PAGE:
Domovoi (literally, "one of the house") are house spirits found in Slavic folklore. They are usually pictured as gnomelike: small (perhaps one to three feet in height), friendly, old men, sometimes covered in hair all over.

Missing image

Alternative names:

Traditionally, every house is said to have its own domovoi. They are usually not considered a malicious presence, as they are seen as protectors of the home, and they sometimes help with household chores. Some families even treat them as a part of the family, albeit an unseen one, leaving them gifts such as milk and cookies in the kitchen overnight. In Polish mythology Domowoj resembles a male head of a family, living or dead.

The favorite places for these spirits to live is the threshold under the door or under the stove. Domovoi is responsible for maintaining peace and order in the household, and rewards the properly run household. Peasants made sure to feed him nightly, in return for being well taken care of and protected. When a new house is constructed, the Polish homeowner would attract one of Domowoy by placing a piece of bread down before the stove was put in, and the Russian one would coerce the old house's domovoi to move with the family by offering an old boot as a hiding place. Special care was taken to make sure to only obtain pets and farm animals he liked, as the Domowoj would torment the ones he didn't care for. Salted bread wrapped in a white cloth appeases this spirit. Putting clean white linen in his room was an invitation to eat a meal with the family. Hanging old shoes in the yard makes him happy as well. The Domowoj's behavior could foretell or forewarn about the future. He will pull hair to warn a woman of danger from an abusive man. He would moan and howl to warn of coming trouble. If he shows himself, it forewarns of death, if weeping it is said to be a death in the family. If he is laughing there are good times to be expected. If he strums a comb there is a wedding in the future.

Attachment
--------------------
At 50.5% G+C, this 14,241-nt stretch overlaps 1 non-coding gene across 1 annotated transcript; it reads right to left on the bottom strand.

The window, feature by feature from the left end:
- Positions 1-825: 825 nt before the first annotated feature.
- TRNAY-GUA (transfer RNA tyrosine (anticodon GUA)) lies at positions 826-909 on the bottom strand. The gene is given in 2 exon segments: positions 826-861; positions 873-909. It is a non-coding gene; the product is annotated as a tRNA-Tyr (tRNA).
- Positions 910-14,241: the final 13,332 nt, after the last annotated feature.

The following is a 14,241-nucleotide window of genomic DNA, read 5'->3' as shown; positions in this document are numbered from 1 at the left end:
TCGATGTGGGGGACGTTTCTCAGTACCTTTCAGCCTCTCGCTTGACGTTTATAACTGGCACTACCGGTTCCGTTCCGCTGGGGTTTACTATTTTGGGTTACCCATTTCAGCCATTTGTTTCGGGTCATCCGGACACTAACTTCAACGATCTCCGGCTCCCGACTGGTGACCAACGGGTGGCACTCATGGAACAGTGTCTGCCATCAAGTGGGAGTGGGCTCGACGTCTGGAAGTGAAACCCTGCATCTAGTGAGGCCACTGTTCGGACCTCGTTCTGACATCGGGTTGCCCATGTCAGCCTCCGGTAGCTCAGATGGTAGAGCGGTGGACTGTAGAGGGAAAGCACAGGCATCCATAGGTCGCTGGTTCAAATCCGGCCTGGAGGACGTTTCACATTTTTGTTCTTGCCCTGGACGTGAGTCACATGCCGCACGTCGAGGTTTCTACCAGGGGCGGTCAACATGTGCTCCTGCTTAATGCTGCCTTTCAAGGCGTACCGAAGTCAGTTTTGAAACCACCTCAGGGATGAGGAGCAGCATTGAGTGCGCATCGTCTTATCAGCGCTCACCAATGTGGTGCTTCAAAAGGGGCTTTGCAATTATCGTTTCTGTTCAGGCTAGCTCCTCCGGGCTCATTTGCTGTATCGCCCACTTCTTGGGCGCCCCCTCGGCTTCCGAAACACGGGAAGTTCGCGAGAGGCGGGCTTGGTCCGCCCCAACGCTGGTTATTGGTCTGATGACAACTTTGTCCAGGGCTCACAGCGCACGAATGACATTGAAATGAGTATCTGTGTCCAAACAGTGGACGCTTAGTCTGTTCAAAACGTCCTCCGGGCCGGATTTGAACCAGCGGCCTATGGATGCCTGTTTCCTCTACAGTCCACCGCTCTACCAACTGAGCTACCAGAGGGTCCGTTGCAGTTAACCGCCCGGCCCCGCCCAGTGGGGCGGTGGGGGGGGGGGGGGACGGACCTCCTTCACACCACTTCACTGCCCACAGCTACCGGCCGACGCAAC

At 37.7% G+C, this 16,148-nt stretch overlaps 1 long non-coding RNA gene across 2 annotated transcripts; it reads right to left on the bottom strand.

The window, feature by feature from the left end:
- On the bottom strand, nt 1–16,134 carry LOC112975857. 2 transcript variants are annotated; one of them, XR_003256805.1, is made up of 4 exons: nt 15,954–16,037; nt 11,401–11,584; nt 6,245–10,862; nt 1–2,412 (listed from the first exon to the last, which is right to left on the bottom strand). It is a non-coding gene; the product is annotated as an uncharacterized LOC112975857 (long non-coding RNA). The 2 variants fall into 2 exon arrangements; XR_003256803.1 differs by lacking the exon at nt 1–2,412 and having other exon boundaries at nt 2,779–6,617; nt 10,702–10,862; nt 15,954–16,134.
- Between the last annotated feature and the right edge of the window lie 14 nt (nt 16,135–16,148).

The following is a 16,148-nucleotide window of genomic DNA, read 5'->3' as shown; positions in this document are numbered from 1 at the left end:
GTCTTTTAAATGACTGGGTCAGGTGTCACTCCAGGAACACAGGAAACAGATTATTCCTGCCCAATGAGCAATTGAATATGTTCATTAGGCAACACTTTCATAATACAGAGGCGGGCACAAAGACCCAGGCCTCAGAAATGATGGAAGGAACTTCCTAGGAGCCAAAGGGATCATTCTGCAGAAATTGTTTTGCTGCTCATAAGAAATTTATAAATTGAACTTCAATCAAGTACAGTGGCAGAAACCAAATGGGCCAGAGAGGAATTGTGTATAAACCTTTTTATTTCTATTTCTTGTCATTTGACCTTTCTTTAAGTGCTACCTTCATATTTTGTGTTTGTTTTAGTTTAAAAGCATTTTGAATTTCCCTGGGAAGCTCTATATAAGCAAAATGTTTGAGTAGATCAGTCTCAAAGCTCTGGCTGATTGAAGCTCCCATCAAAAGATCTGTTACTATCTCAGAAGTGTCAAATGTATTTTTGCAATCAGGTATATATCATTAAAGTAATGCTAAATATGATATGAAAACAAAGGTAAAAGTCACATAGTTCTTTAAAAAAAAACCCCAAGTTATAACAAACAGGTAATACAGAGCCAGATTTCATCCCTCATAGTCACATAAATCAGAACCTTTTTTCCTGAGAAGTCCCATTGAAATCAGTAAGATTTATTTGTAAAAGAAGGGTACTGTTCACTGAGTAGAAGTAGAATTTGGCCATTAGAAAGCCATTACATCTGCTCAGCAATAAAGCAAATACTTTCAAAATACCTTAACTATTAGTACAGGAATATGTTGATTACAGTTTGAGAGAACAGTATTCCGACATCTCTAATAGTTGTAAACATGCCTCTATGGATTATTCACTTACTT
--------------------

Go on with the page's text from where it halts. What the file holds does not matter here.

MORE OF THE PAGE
Domovoi does have a darker side. Russian folklore dictates that a domovoi could harass horses in stable overnight in mischief, and an unhappy domovoi is a very negative thing. If a domovoi becomes unhappy for some reason, it plays mischievous tricks on the members of the household. These pranks vary from moving and rattling small objects, breaking dishes, leaving muddy little footprints, and other such minor mischief. If the family can determine the cause of their domovoi's discontent, they can rectify the situation and return things to normal. If not, the spirit's tricks may escalate in intensity, coming to more closely resemble those of a poltergeist (cf. Tomte), or threaten to stifle people in their beds (likely a myth based on sleep paralysis). More often than not, however, families live in harmony with the spirits, and no problems are encountered.

Domovoi were also to function as an oracle in the household, able to predict future happiness and disasters.

See also


  • Art and Cultures
    • Art (
    • Architecture (
    • Cultures (
    • Music (
    • Musical Instruments (
  • Biographies (
  • Clipart (
  • Geography (
    • Countries of the World (
    • Maps (
    • Flags (
    • Continents (
  • History (
    • Ancient Civilizations (
    • Industrial Revolution (
    • Middle Ages (
    • Prehistory (
    • Renaissance (
    • Timelines (
    • United States (
    • Wars (
    • World History (
  • Human Body (
  • Mathematics (
  • Reference (
  • Science (
    • Animals (
    • Aviation (
    • Dinosaurs (
    • Earth (
    • Inventions (
    • Physical Science (
    • Plants (
    • Scientists (
  • Social Studies (
    • Anthropology (
    • Economics (
    • Government (
    • Religion (
    • Holidays (
  • Space and Astronomy
    • Solar System (
    • Planets (
  • Sports (
  • Timelines (
  • Weather (
  • US States (


  • Home Page (
  • Contact Us (

  • Clip Art (
Personal tools